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Alumna to Share Tales of Internships, Career Paths and ‘The Late Show’

Tanya Michnevich Bracco Returns to Campus Sept. 18
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Two internships, juggling multiple responsibilities in many on-campus productions and a Cal State Fullerton degree put Tanya Michnevich Bracco on a path to become executive in charge of production and supervising producer of “The Late Show With Stephen Colbert.” 

The alumna will share tales of her time on campus, her career trajectory and what she’s learned along the way during a Tuesday, Sept. 18, appearance in Cal State Fullerton’s Young Theatre. Maria Cominis, professor of theatre and dance, will moderate the 4:30 p.m. discussion.

As a student, Michnevich Bracco ’95 (B.A. theater arts) was working in the Department of Theatre and Dance’s costume shop when she learned that communications students needed assistance with set building, costumes, makeup and special effects for several student films.

“We went on to make and produce several shorts that led to working on several projects with other schools. Those jobs led to music videos, commercials and films,” explains the College of the Arts graduate. “That opportunity completely took me in the direction I wanted.” 

Searching for on-the-ground experience that could complement her education, she also sought out various internships. “Back then you had to go through the career development office and go through binders and binders of available internships,” says the alumna. “I got two while I was at Cal State Fullerton. One was at the Discovery Channel, when it was one channel and all documentaries. I got to work on a documentary series.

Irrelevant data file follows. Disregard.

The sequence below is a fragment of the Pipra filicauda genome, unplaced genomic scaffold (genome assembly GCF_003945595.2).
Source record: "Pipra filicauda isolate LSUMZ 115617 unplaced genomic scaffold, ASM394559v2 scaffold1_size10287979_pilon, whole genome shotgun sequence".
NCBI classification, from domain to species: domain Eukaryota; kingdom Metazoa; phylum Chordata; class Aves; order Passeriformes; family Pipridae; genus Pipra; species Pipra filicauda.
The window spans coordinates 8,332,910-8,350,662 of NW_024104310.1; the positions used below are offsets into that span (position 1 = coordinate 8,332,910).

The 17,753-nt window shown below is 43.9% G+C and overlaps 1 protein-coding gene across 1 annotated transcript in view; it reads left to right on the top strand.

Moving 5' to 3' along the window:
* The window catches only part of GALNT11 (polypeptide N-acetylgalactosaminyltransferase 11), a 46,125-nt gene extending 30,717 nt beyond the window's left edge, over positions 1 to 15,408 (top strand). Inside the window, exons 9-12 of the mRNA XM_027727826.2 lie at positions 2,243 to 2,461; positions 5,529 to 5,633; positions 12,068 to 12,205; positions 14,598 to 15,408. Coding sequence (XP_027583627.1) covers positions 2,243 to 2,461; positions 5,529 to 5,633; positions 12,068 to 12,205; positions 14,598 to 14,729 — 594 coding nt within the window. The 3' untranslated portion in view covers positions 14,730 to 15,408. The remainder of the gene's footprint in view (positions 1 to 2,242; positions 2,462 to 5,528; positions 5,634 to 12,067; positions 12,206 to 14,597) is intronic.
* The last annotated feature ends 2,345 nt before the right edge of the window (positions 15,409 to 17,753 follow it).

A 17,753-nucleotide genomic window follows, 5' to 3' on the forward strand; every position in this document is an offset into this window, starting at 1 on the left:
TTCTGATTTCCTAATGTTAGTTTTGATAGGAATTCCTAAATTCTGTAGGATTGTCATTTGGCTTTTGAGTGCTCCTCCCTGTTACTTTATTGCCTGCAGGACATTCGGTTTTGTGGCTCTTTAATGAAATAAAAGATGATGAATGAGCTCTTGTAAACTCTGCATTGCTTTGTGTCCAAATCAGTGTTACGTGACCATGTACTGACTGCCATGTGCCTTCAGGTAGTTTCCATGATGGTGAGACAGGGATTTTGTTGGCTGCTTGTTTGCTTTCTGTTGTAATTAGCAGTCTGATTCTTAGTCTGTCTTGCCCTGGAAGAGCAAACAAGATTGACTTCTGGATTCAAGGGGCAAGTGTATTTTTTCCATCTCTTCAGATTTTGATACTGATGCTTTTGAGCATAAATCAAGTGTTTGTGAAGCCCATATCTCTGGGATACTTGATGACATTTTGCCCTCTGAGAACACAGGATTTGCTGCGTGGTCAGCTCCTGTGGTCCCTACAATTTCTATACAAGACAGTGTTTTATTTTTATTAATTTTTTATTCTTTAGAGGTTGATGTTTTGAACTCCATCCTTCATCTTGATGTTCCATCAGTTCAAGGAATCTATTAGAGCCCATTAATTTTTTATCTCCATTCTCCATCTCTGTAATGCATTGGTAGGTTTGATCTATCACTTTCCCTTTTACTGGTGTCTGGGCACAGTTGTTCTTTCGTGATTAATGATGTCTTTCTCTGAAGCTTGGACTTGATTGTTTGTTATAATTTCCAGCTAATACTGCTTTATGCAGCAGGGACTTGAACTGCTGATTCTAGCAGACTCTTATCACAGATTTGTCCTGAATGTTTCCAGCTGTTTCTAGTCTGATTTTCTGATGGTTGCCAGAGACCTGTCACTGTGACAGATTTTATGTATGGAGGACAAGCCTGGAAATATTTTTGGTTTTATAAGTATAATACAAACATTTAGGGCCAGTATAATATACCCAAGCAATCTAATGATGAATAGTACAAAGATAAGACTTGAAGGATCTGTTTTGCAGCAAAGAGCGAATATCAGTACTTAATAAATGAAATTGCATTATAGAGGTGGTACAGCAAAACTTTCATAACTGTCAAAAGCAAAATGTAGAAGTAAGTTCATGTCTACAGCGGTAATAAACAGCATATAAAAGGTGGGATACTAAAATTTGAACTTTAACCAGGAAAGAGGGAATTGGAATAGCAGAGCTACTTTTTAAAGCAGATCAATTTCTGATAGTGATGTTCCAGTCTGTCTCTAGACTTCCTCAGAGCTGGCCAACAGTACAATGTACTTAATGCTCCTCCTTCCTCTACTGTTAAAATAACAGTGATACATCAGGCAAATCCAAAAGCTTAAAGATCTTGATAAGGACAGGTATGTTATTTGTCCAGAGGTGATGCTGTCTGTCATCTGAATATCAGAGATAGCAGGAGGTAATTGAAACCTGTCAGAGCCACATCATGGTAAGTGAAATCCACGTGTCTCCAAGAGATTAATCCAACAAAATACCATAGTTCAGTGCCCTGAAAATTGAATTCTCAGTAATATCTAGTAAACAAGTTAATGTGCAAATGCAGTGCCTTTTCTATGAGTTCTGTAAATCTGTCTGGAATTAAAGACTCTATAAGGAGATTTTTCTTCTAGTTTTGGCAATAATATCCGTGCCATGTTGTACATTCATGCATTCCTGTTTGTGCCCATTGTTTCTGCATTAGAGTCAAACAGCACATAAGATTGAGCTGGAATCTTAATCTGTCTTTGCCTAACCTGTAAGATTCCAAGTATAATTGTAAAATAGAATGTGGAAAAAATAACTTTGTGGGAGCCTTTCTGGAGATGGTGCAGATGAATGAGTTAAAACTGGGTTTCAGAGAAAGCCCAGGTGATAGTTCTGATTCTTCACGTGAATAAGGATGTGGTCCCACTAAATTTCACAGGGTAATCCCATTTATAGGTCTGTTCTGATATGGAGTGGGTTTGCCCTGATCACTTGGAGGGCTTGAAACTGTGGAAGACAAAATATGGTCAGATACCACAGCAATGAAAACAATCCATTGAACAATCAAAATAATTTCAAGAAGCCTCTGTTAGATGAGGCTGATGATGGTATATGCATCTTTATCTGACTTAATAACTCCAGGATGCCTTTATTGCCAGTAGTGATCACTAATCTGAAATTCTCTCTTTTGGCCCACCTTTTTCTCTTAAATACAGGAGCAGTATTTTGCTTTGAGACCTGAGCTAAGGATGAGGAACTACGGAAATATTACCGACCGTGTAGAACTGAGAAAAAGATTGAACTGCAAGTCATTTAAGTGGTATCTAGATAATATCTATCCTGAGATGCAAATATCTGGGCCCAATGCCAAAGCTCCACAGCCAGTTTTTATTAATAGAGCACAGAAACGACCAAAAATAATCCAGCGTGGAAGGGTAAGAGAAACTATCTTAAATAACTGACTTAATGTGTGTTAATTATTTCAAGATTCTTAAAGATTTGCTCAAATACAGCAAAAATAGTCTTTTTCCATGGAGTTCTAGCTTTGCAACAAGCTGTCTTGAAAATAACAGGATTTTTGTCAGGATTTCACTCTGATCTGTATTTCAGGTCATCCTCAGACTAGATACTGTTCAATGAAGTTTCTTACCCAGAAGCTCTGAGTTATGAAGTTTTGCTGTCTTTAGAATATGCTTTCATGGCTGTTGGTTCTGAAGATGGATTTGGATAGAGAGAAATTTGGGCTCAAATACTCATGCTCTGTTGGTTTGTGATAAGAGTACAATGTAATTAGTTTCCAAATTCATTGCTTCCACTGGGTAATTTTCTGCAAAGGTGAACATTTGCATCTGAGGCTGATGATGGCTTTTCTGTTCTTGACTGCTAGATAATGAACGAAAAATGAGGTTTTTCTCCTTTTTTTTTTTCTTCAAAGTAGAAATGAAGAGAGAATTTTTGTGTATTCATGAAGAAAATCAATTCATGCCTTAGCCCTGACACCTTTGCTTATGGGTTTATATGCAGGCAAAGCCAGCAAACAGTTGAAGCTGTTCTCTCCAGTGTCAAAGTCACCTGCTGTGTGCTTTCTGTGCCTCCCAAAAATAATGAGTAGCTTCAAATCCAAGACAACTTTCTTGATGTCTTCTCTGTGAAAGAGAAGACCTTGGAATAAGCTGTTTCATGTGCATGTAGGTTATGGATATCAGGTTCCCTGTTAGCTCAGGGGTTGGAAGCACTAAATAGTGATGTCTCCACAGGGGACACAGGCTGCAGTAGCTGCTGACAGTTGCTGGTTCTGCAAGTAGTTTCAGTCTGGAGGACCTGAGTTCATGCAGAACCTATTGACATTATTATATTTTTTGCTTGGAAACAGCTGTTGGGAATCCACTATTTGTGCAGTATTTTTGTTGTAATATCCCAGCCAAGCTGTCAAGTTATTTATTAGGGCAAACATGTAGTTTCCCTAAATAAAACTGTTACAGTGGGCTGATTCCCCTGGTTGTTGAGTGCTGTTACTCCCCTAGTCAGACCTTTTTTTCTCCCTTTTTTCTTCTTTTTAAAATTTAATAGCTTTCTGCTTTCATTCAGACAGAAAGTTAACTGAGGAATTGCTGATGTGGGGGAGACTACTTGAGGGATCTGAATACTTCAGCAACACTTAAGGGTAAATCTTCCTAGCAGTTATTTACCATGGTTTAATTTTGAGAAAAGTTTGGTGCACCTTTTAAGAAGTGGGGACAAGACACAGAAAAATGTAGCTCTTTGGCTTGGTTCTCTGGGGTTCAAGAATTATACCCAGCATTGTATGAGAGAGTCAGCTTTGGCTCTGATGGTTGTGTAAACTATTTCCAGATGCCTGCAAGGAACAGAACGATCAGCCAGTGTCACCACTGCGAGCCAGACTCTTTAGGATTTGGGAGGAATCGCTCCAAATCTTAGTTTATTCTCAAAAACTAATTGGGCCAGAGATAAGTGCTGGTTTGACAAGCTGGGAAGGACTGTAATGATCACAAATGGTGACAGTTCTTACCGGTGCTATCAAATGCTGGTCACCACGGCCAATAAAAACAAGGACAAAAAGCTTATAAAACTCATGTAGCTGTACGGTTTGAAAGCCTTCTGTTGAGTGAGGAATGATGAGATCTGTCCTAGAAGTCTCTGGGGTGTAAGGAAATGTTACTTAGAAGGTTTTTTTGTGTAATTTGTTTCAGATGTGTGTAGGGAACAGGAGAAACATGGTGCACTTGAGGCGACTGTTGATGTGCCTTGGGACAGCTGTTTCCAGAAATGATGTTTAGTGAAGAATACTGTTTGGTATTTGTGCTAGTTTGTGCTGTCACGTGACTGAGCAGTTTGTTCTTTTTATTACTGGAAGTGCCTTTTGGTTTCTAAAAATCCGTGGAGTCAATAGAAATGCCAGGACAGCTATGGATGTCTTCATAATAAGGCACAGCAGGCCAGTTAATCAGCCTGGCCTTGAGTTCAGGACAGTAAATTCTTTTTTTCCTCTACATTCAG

“The second one was as an intern and second assistant to the president of Paramount Network Television, Garry Hart (now chair of CSUF’s Department of Television and Cinema Arts). I call those two years at Garry’s office my grad school years because I was able to learn everything about television — from development to production to post and then rolling out the show.” 

Today, she oversees the production and operation of the “The Late Show With Stephen Colbert” — in essence, “Helping to create the infrastructure so that an idea or a script can be thought of in the morning, produced at a rapid speed during the day, taped at 5:30 p.m. and delivered by the end of the day,” she says.

Before production even began, they had to renovate the venerated Ed Sullivan Theater — the former venue of multiple CBS shows, including “The Merv Griffin Show” and “Late Show With David Letterman” — to install their new show.

“That’s when I realized, oh my gosh, I have a theater degree and am working in a Broadway theater,” she says. “I have a TV production emphasis and am supervising producer of a late-night TV show that I’m personally very proud of. I helped with almost every aspect of the design, from the inception to the implementation. I ended up actually doing everything I studied for!”